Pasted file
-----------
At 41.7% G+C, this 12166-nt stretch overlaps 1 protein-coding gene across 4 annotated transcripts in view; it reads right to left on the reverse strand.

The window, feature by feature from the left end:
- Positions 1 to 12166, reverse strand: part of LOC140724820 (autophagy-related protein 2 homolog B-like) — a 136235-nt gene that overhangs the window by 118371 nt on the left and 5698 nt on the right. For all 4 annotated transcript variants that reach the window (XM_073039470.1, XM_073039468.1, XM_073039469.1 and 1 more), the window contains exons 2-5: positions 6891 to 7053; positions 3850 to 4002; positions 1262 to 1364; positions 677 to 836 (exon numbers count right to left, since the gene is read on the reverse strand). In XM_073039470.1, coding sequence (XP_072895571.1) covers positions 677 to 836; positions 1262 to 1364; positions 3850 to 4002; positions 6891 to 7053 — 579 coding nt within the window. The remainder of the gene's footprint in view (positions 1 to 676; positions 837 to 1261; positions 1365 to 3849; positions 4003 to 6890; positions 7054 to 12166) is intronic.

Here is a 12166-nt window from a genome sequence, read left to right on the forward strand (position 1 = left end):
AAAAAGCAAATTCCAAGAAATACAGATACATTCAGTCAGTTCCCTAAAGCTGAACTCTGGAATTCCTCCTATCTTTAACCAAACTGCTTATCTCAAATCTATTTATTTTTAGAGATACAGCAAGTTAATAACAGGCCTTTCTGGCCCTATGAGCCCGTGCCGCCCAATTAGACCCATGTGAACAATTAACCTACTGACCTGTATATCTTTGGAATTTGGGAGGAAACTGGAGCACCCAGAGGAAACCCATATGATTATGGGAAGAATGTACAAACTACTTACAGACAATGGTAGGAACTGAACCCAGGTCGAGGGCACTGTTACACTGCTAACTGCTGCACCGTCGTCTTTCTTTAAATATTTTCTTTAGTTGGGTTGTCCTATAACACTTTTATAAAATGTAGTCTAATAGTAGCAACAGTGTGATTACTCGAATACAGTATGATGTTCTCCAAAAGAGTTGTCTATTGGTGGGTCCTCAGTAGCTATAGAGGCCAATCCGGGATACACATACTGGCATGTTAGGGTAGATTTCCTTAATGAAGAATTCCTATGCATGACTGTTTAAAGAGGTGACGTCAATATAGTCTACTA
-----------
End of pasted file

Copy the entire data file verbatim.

At 41.7% G+C, this 12166-nt stretch overlaps 1 protein-coding gene across 4 annotated transcripts in view; it reads right to left on the reverse strand.

The window, feature by feature from the left end:
- Positions 1 to 12166, reverse strand: part of LOC140724820 (autophagy-related protein 2 homolog B-like) — a 136235-nt gene that overhangs the window by 118371 nt on the left and 5698 nt on the right. For all 4 annotated transcript variants that reach the window (XM_073039470.1, XM_073039468.1, XM_073039469.1 and 1 more), the window contains exons 2-5: positions 6891 to 7053; positions 3850 to 4002; positions 1262 to 1364; positions 677 to 836 (exon numbers count right to left, since the gene is read on the reverse strand). In XM_073039470.1, coding sequence (XP_072895571.1) covers positions 677 to 836; positions 1262 to 1364; positions 3850 to 4002; positions 6891 to 7053 — 579 coding nt within the window. The remainder of the gene's footprint in view (positions 1 to 676; positions 837 to 1261; positions 1365 to 3849; positions 4003 to 6890; positions 7054 to 12166) is intronic.

Here is a 12166-nt window from a genome sequence, read left to right on the forward strand (position 1 = left end):
AAAAAGCAAATTCCAAGAAATACAGATACATTCAGTCAGTTCCCTAAAGCTGAACTCTGGAATTCCTCCTATCTTTAACCAAACTGCTTATCTCAAATCTATTTATTTTTAGAGATACAGCAAGTTAATAACAGGCCTTTCTGGCCCTATGAGCCCGTGCCGCCCAATTAGACCCATGTGAACAATTAACCTACTGACCTGTATATCTTTGGAATTTGGGAGGAAACTGGAGCACCCAGAGGAAACCCATATGATTATGGGAAGAATGTACAAACTACTTACAGACAATGGTAGGAACTGAACCCAGGTCGAGGGCACTGTTACACTGCTAACTGCTGCACCGTCGTCTTTCTTTAAATATTTTCTTTAGTTGGGTTGTCCTATAACACTTTTATAAAATGTAGTCTAATAGTAGCAACAGTGTGATTACTCGAATACAGTATGATGTTCTCCAAAAGAGTTGTCTATTGGTGGGTCCTCAGTAGCTATAGAGGCCAATCCGGGATACACATACTGGCATGTTAGGGTAGATTTCCTTAATGAAGAATTCCTATGCATGACTGTTTAAAGAGGTGACGTCAATATAGTCTACTA